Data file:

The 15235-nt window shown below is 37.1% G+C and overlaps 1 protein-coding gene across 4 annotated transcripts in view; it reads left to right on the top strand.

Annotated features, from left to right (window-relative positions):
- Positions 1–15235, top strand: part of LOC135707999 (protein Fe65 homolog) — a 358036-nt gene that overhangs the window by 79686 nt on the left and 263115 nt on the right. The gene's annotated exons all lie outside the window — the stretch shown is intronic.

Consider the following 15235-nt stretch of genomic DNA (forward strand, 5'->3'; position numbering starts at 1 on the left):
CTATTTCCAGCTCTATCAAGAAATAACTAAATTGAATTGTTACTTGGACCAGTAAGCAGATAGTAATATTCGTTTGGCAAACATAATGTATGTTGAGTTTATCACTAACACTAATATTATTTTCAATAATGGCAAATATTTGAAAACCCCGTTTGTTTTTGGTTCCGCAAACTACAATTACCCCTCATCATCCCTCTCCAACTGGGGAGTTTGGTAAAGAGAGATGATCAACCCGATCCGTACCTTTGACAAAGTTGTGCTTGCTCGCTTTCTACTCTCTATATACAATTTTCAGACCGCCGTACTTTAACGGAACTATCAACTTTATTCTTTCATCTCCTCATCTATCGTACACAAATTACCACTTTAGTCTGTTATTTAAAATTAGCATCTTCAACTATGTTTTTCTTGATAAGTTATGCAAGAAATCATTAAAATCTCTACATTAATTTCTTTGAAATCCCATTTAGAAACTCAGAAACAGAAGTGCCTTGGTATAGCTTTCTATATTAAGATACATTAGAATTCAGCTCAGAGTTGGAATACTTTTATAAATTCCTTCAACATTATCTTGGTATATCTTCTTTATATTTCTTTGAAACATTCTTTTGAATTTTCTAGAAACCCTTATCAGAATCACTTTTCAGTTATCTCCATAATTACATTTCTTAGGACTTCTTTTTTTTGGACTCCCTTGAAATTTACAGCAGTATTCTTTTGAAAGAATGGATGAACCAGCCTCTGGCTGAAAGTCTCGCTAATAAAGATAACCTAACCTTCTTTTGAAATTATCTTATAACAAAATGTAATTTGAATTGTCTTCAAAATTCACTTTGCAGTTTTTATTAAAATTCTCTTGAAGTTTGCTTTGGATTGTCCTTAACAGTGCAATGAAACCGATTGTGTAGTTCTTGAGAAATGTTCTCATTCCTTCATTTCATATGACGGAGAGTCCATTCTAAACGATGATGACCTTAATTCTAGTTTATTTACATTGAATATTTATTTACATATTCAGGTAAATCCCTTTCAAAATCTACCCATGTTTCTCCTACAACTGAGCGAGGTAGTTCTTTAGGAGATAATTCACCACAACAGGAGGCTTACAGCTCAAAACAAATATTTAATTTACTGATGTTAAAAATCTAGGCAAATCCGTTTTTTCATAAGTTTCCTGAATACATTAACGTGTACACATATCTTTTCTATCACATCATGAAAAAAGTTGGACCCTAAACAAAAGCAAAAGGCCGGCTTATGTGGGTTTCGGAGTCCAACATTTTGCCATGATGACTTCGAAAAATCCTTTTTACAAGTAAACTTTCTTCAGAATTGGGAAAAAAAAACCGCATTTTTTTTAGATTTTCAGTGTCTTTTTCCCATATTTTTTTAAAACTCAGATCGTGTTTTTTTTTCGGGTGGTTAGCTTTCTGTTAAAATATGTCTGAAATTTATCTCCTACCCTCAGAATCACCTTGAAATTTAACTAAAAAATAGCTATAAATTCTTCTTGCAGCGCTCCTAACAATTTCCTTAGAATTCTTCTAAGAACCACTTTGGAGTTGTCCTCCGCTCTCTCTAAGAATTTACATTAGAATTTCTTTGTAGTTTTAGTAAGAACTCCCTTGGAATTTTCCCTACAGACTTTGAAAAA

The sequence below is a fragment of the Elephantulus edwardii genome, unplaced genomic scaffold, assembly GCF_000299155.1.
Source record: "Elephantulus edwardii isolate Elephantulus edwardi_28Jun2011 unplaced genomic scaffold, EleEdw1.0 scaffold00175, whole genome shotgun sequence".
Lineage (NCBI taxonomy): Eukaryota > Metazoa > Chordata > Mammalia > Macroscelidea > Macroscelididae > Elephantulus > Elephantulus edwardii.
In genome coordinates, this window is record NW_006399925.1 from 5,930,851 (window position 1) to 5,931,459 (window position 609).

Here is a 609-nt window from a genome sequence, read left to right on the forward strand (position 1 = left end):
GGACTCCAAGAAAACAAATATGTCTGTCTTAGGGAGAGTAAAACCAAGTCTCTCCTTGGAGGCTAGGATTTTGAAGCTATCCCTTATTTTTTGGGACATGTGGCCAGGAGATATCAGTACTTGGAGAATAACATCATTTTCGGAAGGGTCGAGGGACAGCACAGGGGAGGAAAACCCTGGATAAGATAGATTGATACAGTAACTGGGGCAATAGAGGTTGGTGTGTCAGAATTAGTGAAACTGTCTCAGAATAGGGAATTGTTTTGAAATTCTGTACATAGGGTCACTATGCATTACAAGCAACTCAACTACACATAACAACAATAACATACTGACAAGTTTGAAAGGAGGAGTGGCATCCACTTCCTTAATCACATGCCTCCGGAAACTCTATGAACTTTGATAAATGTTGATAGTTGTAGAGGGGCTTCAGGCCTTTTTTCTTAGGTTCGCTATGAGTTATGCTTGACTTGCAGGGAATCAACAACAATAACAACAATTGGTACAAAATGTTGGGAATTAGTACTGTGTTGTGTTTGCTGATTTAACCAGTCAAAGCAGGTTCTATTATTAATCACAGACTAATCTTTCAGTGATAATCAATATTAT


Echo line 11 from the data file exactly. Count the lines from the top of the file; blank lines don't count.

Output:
GGACTCCAAGAAAACAAATATGTCTGTCTTAGGGAGAGTAAAACCAAGTCTCTCCTTGGAGGCTAGGATTTTGAAGCTATCCCTTATTTTTTGGGACATGTGGCCAGGAGATATCAGTACTTGGAGAATAACATCATTTTCGGAAGGGTCGAGGGACAGCACAGGGGAGGAAAACCCTGGATAAGATAGATTGATACAGTAACTGGGGCAATAGAGGTTGGTGTGTCAGAATTAGTGAAACTGTCTCAGAATAGGGAATTGTTTTGAAATTCTGTACATAGGGTCACTATGCATTACAAGCAACTCAACTACACATAACAACAATAACATACTGACAAGTTTGAAAGGAGGAGTGGCATCCACTTCCTTAATCACATGCCTCCGGAAACTCTATGAACTTTGATAAATGTTGATAGTTGTAGAGGGGCTTCAGGCCTTTTTTCTTAGGTTCGCTATGAGTTATGCTTGACTTGCAGGGAATCAACAACAATAACAACAATTGGTACAAAATGTTGGGAATTAGTACTGTGTTGTGTTTGCTGATTTAACCAGTCAAAGCAGGTTCTATTATTAATCACAGACTAATCTTTCAGTGATAATCAATATTAT